Galleria Continua is pleased to present in San Gimignano one of the leading artists on the international art scene today Nikhil Chopra with “Drawing a Line through Landscape”, a work the artist did in 2017 in occasion of his participation at documenta 14 in Kassel.

Nikhil Chopra’s artistic practice ranges between live art, drawing, photography, sculpture and installations. His performances, in large part improvised, dwell on issues such as identity, the role of autobiography, the pose and self-portraiture, reflects on the process of transformation and the part played by the duration of performance. Chopra combines everyday life, memory and collective history; daily acts such as eating, resting, washing and dressing, but also drawing and making clothes, become the process of making an artwork, becoming an essential part of the show.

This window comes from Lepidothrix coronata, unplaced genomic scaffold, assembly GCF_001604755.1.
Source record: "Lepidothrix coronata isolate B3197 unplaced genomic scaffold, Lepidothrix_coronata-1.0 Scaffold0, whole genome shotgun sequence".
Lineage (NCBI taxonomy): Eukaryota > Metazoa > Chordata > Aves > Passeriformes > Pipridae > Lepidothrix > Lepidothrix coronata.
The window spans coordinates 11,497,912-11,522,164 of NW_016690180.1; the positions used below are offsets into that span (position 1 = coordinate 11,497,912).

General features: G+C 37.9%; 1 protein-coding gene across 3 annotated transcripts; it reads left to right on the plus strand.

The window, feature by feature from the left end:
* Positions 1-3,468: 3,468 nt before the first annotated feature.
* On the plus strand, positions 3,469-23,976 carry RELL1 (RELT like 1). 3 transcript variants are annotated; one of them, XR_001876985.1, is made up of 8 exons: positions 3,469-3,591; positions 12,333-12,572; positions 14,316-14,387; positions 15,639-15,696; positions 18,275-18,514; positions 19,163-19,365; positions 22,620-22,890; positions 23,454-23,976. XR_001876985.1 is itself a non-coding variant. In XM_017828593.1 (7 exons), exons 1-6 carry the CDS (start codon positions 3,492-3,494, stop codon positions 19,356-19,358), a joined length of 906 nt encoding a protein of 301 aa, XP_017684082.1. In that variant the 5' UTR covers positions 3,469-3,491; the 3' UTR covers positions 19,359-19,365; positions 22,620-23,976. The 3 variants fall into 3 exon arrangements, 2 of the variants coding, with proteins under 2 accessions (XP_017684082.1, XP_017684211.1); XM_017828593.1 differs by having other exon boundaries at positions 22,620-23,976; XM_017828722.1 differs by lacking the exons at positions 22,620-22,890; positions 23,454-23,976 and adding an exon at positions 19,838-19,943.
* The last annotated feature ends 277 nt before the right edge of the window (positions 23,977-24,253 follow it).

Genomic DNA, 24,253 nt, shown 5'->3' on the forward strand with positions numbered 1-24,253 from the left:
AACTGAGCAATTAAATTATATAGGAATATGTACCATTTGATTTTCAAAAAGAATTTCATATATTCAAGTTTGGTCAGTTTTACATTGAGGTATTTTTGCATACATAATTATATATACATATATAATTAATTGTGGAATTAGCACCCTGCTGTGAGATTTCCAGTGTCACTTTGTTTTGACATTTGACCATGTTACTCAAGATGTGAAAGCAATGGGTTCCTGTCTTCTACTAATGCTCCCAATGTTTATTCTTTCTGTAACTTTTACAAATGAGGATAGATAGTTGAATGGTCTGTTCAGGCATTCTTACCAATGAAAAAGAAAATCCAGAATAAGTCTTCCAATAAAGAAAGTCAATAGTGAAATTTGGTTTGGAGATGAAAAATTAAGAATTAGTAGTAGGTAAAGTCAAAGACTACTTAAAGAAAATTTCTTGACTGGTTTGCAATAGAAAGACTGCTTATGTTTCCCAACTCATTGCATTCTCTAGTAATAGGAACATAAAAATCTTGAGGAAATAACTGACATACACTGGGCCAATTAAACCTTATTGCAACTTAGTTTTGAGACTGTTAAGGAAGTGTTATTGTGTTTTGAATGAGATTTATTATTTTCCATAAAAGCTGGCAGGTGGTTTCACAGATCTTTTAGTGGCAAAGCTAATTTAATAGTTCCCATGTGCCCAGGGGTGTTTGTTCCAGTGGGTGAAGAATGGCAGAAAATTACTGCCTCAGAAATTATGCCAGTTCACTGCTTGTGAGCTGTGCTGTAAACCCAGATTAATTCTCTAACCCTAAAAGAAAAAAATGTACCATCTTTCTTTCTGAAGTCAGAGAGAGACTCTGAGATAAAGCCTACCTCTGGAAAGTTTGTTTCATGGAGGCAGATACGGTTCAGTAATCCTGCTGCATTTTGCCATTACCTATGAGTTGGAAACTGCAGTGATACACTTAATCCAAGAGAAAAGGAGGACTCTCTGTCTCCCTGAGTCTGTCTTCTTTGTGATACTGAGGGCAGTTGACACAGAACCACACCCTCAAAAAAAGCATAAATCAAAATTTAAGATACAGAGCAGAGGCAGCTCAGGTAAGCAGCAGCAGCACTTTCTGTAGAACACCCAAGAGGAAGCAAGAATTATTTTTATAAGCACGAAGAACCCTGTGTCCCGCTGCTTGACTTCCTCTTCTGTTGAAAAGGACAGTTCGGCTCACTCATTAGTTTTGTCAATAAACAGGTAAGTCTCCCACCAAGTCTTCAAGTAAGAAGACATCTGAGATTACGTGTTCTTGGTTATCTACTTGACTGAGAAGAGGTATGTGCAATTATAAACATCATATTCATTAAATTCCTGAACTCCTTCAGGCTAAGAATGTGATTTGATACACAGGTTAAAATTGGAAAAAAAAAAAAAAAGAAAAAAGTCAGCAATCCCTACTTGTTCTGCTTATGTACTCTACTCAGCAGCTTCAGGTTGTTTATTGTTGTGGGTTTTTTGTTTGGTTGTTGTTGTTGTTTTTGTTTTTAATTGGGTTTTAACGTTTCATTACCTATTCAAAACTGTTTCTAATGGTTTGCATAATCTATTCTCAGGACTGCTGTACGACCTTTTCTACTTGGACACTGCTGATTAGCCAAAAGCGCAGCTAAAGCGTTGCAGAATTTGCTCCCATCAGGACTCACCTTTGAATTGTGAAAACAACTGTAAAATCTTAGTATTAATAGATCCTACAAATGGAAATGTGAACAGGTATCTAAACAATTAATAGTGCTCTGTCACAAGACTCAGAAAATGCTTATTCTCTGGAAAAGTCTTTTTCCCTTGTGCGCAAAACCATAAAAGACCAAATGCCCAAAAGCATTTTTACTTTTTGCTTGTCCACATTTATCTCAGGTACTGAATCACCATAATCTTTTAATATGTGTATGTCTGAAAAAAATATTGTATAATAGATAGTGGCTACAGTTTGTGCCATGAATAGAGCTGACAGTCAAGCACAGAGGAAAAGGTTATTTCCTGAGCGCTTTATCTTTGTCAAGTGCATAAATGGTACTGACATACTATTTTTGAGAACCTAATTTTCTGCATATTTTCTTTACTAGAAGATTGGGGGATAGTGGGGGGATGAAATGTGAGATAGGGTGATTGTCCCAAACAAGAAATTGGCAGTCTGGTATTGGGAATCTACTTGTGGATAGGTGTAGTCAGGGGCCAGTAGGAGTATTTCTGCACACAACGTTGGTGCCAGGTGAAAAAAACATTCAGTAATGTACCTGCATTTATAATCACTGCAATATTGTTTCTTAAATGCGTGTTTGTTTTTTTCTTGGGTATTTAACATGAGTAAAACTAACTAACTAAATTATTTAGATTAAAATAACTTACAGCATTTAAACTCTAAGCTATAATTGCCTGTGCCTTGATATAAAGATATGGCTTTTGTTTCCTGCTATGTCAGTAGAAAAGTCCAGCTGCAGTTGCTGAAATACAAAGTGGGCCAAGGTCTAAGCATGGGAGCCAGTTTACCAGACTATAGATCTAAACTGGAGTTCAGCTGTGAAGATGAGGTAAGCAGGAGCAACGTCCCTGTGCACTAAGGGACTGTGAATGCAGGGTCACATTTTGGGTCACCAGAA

“In Athens, a tempestuous muddy sea and a cluster of rolling clouds gather on the walls of a former tavern as a panoramic mural. Nikhil Chopra’s performative work has often involved voyages—across the desert of Sharjah, down the River Thames, and entering the waters of the Arabian Sea. For Drawing a Line through Landscape he sets forth to traverse the nearly 3,000 kilometres between Athens and Kassel: crossing the mountainous landscape of Greece, passing the deserted villages, former soviet towns, and orthodox monasteries in Bulgaria, lingering briefly in the verdant wilderness of Romania’s Cozia National Park, at gatherings on public squares, or in the art spaces of Sofia, Budapest, and Bratislava, where he is joined by fellow artists and choreographers. His tent is a temporary studio and domicile—reminiscent of travelling theatres, where improvisational encounters unfold in communal relation. The artist serenades the cities and towns that he enters much as a lover does, transitioning through states of exuberance, intoxication, rejection, and fatigue. This continued journey remains enmeshed in the trails of centuries-old nomadism as well as the migratory passages that are still being carved out—ultimately the zigzagging route is not simply a South-North or East-West binary movement but rather the reflection of a complex microcosm of dispersed selfhood, abandonment, economic austerity, and territorial violence in today’s Europe”. Natasha Ginwala (written for documenta14)